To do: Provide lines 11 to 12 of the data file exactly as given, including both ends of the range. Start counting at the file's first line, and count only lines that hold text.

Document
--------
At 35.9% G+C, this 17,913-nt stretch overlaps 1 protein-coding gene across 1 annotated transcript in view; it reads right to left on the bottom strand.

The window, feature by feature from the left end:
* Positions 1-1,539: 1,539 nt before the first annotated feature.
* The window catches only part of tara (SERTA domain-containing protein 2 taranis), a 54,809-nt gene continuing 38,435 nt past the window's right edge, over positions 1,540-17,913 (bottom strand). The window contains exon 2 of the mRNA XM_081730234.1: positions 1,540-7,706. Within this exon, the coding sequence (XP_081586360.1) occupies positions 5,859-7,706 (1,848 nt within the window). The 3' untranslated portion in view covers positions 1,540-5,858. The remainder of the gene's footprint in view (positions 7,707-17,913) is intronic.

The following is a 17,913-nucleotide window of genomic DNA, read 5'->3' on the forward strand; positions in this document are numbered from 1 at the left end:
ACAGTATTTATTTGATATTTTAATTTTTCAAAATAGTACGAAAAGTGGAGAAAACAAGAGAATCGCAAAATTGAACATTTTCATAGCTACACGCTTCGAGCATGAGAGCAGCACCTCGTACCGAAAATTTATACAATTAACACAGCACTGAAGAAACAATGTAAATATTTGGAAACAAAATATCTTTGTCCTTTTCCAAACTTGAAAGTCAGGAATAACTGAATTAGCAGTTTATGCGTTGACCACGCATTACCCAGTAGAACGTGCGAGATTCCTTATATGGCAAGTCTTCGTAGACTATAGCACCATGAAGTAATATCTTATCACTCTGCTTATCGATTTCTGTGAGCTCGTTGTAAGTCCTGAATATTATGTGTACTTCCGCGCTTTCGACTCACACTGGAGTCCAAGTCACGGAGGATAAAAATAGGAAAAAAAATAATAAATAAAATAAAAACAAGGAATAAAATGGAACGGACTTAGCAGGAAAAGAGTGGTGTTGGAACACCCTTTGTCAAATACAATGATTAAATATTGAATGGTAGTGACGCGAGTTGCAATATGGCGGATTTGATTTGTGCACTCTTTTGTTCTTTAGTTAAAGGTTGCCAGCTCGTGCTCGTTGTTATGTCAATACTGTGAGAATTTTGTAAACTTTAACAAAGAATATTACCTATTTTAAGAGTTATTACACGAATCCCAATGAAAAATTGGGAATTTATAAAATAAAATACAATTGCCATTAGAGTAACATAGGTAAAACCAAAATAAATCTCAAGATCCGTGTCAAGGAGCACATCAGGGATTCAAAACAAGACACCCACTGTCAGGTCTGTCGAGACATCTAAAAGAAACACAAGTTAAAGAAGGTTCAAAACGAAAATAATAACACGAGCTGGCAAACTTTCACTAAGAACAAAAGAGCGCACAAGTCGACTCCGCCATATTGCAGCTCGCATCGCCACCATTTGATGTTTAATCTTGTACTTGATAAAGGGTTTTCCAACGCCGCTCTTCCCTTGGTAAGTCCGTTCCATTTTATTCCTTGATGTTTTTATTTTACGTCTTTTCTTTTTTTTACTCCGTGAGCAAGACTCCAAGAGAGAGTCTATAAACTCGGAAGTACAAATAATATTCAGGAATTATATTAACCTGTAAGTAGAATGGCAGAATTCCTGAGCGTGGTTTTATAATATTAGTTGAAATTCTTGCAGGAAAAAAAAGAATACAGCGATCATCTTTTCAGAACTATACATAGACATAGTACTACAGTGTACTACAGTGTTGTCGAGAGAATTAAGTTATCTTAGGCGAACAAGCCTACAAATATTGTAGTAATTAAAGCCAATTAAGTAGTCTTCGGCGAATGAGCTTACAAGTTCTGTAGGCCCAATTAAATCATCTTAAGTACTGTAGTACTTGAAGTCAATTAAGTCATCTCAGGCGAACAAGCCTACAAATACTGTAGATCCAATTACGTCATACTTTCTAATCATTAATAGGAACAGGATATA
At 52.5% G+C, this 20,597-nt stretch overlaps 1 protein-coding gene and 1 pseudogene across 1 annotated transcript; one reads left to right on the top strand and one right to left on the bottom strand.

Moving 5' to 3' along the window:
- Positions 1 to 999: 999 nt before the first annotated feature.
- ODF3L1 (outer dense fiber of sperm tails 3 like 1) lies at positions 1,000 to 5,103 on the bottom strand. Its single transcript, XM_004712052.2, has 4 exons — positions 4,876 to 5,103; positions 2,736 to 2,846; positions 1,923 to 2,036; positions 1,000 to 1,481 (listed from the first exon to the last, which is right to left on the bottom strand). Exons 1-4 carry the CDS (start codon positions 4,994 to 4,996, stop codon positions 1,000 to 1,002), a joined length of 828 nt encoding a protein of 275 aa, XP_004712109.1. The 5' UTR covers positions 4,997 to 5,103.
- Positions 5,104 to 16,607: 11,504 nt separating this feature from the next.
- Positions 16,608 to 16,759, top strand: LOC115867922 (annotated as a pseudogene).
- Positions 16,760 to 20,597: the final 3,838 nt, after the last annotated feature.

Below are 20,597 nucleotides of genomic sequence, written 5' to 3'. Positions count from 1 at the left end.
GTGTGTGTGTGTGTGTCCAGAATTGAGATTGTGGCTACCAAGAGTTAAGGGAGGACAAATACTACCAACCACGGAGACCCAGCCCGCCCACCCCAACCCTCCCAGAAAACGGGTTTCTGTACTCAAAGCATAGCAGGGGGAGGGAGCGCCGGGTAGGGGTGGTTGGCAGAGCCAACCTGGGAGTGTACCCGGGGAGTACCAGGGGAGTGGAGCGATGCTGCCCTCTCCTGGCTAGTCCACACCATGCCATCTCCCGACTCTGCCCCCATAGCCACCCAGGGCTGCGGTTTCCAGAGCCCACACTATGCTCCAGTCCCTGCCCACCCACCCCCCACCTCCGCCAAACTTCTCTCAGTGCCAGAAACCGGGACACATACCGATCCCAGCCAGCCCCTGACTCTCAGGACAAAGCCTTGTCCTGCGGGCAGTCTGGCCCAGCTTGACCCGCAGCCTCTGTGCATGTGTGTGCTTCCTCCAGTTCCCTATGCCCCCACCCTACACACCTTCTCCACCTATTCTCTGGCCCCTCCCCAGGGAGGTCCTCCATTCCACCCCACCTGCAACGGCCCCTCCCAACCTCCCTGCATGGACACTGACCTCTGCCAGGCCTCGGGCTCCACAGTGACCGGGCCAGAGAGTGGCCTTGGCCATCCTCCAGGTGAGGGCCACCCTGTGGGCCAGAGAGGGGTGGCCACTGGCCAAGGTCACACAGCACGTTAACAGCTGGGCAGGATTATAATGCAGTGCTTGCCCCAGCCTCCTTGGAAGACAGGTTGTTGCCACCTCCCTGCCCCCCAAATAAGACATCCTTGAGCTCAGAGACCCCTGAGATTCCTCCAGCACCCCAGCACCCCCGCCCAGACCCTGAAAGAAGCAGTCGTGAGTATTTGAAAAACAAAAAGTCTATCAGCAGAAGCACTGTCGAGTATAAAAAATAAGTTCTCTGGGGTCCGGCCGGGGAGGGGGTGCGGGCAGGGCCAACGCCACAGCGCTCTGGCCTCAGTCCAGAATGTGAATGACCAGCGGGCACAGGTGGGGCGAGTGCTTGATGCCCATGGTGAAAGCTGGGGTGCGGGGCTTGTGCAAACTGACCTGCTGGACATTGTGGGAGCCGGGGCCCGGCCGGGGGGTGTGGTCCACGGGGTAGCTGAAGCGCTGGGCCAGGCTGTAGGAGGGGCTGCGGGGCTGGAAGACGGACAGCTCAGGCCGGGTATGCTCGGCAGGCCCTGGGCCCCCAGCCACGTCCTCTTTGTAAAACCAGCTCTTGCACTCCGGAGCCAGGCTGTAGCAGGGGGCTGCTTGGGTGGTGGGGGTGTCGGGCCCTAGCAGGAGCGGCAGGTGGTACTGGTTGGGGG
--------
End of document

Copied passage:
- Positions 5,104 to 16,607: 11,504 nt separating this feature from the next.
- Positions 16,608 to 16,759, top strand: LOC115867922 (annotated as a pseudogene).